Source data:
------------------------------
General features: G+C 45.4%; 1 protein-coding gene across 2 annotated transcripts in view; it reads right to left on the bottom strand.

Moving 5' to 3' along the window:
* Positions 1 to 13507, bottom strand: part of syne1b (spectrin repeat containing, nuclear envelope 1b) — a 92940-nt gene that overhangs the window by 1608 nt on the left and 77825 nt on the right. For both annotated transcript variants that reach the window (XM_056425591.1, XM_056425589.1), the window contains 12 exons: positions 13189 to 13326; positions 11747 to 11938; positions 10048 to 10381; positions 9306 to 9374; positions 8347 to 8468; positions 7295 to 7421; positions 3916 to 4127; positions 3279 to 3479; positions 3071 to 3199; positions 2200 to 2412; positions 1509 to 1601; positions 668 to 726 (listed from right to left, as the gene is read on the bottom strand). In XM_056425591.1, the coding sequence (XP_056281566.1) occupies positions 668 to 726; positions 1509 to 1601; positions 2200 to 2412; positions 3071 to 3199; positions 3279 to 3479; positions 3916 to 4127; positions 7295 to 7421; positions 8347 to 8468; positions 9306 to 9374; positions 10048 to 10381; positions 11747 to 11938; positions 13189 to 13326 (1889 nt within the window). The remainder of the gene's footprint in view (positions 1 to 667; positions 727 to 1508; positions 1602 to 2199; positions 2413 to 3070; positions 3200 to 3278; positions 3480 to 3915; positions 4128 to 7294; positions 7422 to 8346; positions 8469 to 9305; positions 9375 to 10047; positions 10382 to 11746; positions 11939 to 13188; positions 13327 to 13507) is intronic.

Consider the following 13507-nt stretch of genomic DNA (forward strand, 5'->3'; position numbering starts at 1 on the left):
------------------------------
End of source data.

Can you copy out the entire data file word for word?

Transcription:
General features: G+C 45.4%; 1 protein-coding gene across 2 annotated transcripts in view; it reads right to left on the bottom strand.

Moving 5' to 3' along the window:
* Positions 1 to 13507, bottom strand: part of syne1b (spectrin repeat containing, nuclear envelope 1b) — a 92940-nt gene that overhangs the window by 1608 nt on the left and 77825 nt on the right. For both annotated transcript variants that reach the window (XM_056425591.1, XM_056425589.1), the window contains 12 exons: positions 13189 to 13326; positions 11747 to 11938; positions 10048 to 10381; positions 9306 to 9374; positions 8347 to 8468; positions 7295 to 7421; positions 3916 to 4127; positions 3279 to 3479; positions 3071 to 3199; positions 2200 to 2412; positions 1509 to 1601; positions 668 to 726 (listed from right to left, as the gene is read on the bottom strand). In XM_056425591.1, the coding sequence (XP_056281566.1) occupies positions 668 to 726; positions 1509 to 1601; positions 2200 to 2412; positions 3071 to 3199; positions 3279 to 3479; positions 3916 to 4127; positions 7295 to 7421; positions 8347 to 8468; positions 9306 to 9374; positions 10048 to 10381; positions 11747 to 11938; positions 13189 to 13326 (1889 nt within the window). The remainder of the gene's footprint in view (positions 1 to 667; positions 727 to 1508; positions 1602 to 2199; positions 2413 to 3070; positions 3200 to 3278; positions 3480 to 3915; positions 4128 to 7294; positions 7422 to 8346; positions 8469 to 9305; positions 9375 to 10047; positions 10382 to 11746; positions 11939 to 13188; positions 13327 to 13507) is intronic.

Consider the following 13507-nt stretch of genomic DNA (forward strand, 5'->3'; position numbering starts at 1 on the left):